Some of the most persistent misconceptions surrounding nutrition congregate around the subject of “what is the natural diet for humans (after breast milk)?”. The idea is relatively simple: identify which human diet is the “designated” one, the most “biological”, “Edenic”, “ancestral” or “instinctive” and you have the blueprint for human nourishment in the palm of your hand, which would surely be amazing. The problem, of course, is that an eclectic (often contradictory) throng of these primordial dietary suppositions jut out across our modern dietary landscapes, all claiming to be the one we are absolutely intended to eat, above all others. Almost all of them, however, are laced with fallacies, often conceived by a triad of historical, scientific and “intuitive” assumptions. Let’s explore a few examples.
Grass seeds, more commonly known as grains, are a commonly maligned food group within paleo/primal circles (indeed, a lot of the time, so are carbs in general). The proposition goes as follows: as grains did not exist in our diet pre-agriculture, that is to say, prior to 10 thousand years ago, we are not really “designed”, and thus anatomically ill-equipped, to process them. This presumption has gone relatively viral. Even people that do not follow a paleo diet per se have adopted the advice. Nevertheless, it is not true. Our terrestrial predecessors consumed grains for tens of thousands (probably hundreds and hundreds of thousands) of years prior to the supposed genesis of agriculture. In fact, one of the reasons why grains formed the bulk of the earliest agricultural vanguard was precisely because of their multi-generational preference amongst earlier hunter-gatherer populations. They were not planted ex nihilo. For example, peoples of the shoreline of the Sea of Galilee in Israel consumed wheat and barley a further 10,000 years before these grains were domesticated. In the Gravettian culture of North Europe, remnants of oat flour have been found on pulverising tools dating back to over 30 thousand years ago, indicating use for flatbreads and gruel or porridge (in an area that is now Italy). In cave sites in Mozambique, wild sorghum granules have been found on grounding stones that might date to over 100 thousand years ago. The actual length of time that grain consumption goes back beyond this is anyone’s guess.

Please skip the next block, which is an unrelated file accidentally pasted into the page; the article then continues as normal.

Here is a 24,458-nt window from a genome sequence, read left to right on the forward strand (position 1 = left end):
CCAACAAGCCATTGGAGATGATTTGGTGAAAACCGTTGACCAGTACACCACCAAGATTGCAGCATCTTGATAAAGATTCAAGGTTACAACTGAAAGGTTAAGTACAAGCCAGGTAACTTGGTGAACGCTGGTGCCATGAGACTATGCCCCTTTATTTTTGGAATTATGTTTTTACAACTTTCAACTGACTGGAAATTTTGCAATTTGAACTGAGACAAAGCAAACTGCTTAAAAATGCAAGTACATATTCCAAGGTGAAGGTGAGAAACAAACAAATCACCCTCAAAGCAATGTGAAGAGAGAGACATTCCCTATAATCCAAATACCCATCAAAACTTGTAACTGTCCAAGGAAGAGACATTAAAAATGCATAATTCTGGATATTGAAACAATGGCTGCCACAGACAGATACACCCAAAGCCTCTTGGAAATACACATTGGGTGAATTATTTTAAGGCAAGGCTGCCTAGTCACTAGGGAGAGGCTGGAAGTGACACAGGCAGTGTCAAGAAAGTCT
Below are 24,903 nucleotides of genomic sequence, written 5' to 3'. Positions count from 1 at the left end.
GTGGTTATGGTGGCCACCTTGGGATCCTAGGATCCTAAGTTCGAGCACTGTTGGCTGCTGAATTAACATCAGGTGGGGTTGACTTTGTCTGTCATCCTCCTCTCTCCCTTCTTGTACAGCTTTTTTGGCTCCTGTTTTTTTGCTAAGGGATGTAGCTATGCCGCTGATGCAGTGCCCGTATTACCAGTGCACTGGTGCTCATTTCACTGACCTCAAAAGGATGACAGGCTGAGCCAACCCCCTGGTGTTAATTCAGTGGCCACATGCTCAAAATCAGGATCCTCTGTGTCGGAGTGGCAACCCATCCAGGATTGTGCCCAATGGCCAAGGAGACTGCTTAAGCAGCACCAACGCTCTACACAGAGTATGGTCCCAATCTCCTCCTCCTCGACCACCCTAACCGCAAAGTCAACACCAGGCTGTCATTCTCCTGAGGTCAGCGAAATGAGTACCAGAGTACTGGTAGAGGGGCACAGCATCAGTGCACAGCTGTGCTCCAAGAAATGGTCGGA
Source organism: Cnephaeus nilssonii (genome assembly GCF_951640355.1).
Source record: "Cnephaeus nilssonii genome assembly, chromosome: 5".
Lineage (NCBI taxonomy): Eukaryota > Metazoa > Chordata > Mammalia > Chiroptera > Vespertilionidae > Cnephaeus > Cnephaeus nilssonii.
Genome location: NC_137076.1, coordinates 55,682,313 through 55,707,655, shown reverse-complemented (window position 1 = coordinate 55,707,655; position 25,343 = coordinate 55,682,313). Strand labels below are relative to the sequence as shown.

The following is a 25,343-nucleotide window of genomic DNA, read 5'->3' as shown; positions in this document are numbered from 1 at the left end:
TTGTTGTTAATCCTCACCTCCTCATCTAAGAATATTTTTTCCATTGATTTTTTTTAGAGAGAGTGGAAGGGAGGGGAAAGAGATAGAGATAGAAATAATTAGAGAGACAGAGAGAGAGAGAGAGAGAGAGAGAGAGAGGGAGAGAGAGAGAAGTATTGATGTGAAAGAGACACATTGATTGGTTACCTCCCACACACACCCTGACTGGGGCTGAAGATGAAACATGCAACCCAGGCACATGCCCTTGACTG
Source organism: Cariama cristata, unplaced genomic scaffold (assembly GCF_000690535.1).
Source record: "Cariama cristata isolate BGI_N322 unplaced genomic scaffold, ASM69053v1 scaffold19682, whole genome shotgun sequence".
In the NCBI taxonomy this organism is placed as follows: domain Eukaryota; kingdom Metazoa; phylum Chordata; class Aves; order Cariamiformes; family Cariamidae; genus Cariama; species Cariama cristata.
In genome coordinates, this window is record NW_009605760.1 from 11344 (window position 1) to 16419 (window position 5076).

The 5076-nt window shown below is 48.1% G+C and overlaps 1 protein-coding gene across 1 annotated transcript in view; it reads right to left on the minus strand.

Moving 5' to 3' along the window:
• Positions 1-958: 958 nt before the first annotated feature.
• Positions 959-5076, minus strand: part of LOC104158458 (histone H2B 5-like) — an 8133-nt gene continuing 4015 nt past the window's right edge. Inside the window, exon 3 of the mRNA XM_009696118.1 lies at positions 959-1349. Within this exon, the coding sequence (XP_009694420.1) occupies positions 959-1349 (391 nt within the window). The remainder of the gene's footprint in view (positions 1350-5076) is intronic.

Furthermore, bread and beer are not products of agriculture as many assume. They are hunter-gatherer inventions. Wild strains of the ancient Einkorn and Emmer wheat, wild barley et al, were used to make early beers, thus far dated to at least 13,000 years prior in Israel. Similarly, in Jordan, comprehensive brewing apparatus predate supposed agriculture by over 1000 years, leading many anthropologists to theorise that beer (and the need for more beer) constituted the most significant reason for the development of agriculture in the first place. Either way, grain consumption is far from new. Grains are a paleo food. Just don’t conflate that fact with those far-removed, heavily hybridised modern strains, and all the dubious ways in which they are prepared.